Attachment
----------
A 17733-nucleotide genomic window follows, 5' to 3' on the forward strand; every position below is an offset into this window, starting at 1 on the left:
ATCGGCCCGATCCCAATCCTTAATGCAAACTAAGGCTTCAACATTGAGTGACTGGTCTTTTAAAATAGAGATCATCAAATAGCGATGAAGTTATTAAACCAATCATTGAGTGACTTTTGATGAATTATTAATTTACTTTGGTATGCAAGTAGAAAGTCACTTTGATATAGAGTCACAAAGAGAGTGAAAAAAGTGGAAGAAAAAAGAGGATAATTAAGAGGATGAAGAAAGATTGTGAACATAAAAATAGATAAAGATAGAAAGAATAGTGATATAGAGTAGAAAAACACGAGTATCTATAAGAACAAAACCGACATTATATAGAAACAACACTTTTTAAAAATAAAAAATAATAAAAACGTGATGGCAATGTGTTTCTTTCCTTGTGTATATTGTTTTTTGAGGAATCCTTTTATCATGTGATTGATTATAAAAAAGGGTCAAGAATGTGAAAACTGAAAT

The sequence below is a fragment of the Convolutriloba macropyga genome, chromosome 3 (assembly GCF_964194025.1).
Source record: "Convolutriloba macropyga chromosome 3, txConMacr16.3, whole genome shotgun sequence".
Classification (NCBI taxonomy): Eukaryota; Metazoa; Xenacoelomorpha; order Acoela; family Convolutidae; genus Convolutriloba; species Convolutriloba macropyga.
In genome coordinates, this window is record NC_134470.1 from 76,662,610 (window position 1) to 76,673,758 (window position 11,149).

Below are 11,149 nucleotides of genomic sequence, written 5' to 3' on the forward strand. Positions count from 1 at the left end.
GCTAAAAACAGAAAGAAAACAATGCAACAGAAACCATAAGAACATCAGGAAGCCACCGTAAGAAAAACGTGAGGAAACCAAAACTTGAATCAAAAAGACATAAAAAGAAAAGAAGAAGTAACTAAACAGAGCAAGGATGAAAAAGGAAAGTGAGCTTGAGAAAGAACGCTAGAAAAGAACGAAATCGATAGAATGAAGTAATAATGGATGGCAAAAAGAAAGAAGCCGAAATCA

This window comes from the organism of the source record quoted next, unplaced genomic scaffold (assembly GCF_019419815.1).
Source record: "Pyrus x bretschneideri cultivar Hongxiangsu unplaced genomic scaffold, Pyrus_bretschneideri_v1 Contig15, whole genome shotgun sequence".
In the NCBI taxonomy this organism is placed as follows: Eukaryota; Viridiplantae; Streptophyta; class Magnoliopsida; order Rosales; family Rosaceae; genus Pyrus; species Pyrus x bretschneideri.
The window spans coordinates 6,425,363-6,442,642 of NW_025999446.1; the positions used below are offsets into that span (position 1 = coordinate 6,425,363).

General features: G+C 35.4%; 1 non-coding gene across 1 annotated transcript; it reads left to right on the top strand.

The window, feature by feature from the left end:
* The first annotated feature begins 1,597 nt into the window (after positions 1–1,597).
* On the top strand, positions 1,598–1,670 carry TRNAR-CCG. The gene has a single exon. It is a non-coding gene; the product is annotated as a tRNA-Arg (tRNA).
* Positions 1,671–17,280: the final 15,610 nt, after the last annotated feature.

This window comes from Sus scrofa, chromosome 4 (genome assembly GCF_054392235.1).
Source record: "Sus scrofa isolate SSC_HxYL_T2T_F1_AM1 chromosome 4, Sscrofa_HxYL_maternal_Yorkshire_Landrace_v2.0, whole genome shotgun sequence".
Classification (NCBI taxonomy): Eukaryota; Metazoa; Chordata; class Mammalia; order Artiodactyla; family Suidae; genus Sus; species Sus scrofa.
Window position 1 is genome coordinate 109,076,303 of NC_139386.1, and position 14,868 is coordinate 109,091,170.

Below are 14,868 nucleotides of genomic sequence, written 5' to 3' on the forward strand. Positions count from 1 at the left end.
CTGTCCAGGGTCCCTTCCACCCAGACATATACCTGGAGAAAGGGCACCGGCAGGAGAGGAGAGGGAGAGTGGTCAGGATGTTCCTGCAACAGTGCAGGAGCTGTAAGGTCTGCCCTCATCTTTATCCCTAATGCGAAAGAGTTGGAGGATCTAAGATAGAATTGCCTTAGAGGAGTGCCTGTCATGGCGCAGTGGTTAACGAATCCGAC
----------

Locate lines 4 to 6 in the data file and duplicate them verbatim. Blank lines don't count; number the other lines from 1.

Source record: "Convolutriloba macropyga chromosome 3, txConMacr16.3, whole genome shotgun sequence".
Classification (NCBI taxonomy): Eukaryota; Metazoa; Xenacoelomorpha; order Acoela; family Convolutidae; genus Convolutriloba; species Convolutriloba macropyga.
In genome coordinates, this window is record NC_134470.1 from 76,662,610 (window position 1) to 76,673,758 (window position 11,149).